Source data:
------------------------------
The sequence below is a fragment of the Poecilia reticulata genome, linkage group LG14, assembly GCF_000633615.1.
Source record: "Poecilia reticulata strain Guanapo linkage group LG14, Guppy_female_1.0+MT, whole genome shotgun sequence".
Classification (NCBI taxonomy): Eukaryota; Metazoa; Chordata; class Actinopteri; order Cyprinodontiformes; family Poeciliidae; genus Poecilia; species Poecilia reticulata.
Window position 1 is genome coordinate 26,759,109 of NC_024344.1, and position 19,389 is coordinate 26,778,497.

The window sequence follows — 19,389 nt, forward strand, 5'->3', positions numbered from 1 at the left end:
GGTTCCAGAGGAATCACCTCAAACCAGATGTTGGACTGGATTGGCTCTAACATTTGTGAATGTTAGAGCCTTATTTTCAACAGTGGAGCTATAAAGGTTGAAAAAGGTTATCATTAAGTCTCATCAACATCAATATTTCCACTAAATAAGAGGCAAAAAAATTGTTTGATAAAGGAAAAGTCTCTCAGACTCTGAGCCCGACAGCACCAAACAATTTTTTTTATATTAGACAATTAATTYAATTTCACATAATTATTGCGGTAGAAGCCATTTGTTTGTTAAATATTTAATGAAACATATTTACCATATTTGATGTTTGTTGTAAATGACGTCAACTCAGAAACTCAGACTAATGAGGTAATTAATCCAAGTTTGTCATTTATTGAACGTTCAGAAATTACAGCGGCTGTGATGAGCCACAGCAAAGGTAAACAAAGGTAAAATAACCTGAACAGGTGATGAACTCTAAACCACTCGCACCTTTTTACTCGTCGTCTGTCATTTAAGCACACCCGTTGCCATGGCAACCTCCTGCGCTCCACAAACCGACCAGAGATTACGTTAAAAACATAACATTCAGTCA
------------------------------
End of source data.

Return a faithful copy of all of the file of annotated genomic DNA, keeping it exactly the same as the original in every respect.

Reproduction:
The sequence below is a fragment of the Poecilia reticulata genome, linkage group LG14, assembly GCF_000633615.1.
Source record: "Poecilia reticulata strain Guanapo linkage group LG14, Guppy_female_1.0+MT, whole genome shotgun sequence".
Classification (NCBI taxonomy): Eukaryota; Metazoa; Chordata; class Actinopteri; order Cyprinodontiformes; family Poeciliidae; genus Poecilia; species Poecilia reticulata.
Window position 1 is genome coordinate 26,759,109 of NC_024344.1, and position 19,389 is coordinate 26,778,497.

The window sequence follows — 19,389 nt, forward strand, 5'->3', positions numbered from 1 at the left end:
GGTTCCAGAGGAATCACCTCAAACCAGATGTTGGACTGGATTGGCTCTAACATTTGTGAATGTTAGAGCCTTATTTTCAACAGTGGAGCTATAAAGGTTGAAAAAGGTTATCATTAAGTCTCATCAACATCAATATTTCCACTAAATAAGAGGCAAAAAAATTGTTTGATAAAGGAAAAGTCTCTCAGACTCTGAGCCCGACAGCACCAAACAATTTTTTTTATATTAGACAATTAATTYAATTTCACATAATTATTGCGGTAGAAGCCATTTGTTTGTTAAATATTTAATGAAACATATTTACCATATTTGATGTTTGTTGTAAATGACGTCAACTCAGAAACTCAGACTAATGAGGTAATTAATCCAAGTTTGTCATTTATTGAACGTTCAGAAATTACAGCGGCTGTGATGAGCCACAGCAAAGGTAAACAAAGGTAAAATAACCTGAACAGGTGATGAACTCTAAACCACTCGCACCTTTTTACTCGTCGTCTGTCATTTAAGCACACCCGTTGCCATGGCAACCTCCTGCGCTCCACAAACCGACCAGAGATTACGTTAAAAACATAACATTCAGTCA